Many of the problems related to childhood hearing loss are hereditary. Enormous strides in identifying the large number of genes responsible for hereditary hearing loss are being made by scientists around the world. In the hunt for genes that cause deafness, one of the greatest success stories in the past few years is the identification of a gene that makes an appreciable contribution to autosomal recessive nonsyndromic hearing loss and also accounts for about 20% of all childhood deafness. A single mutation of a gene known as GJB2 leads to a disruption of the protein it encodes, connexin 26, which is a gap junction protein that maintains the high potassium concentration within the cochlea's scala media necessary for normal stimulus transduction. This discovery has made diagnostic genetic testing available to patients with prelingual, severe-to-profound sensorineural hearing loss of unknown origin and resulted in reassurance and genetic counseling for concerned families, and early habilitation of identified patients.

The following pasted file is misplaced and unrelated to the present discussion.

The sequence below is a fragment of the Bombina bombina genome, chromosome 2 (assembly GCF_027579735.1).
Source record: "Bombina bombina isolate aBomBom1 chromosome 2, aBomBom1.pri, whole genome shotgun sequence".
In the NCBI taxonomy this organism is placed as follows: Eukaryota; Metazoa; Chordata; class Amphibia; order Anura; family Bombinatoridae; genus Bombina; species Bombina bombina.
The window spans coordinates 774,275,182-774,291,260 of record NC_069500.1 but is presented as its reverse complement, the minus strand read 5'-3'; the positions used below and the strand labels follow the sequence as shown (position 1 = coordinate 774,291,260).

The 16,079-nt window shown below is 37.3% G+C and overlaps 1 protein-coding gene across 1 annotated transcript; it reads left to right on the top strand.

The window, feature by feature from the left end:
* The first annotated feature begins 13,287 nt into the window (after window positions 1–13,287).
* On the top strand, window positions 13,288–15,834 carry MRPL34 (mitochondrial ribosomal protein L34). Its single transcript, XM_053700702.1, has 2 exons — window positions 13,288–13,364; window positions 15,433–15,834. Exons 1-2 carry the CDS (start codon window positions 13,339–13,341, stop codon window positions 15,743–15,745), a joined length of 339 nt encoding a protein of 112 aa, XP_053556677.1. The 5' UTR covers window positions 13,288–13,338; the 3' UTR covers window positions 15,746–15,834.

Most recently, genetic research is gradually moving from gene discovery and identification to understanding gene function. As the specific sequences of DNA that comprise the genes contributing to deafness are becoming known, a greater understanding of the function of such proteins encoded by these genes is also developing. Recognizing the underlying causal mutations make experimental, "space-age" treatment methods such as gene-replacement therapy more realistic. The feasibility of delivering genes encoding missing molecules directly to the cochlea depends on success of developing new therapeutic technologies. These technologies would safely express transgenes in the inner ear that surmount some of the limitations caused by the short half-life of critical enzymes administered systemically, or the lack of uptake by cells of intracochlear-injected proteins.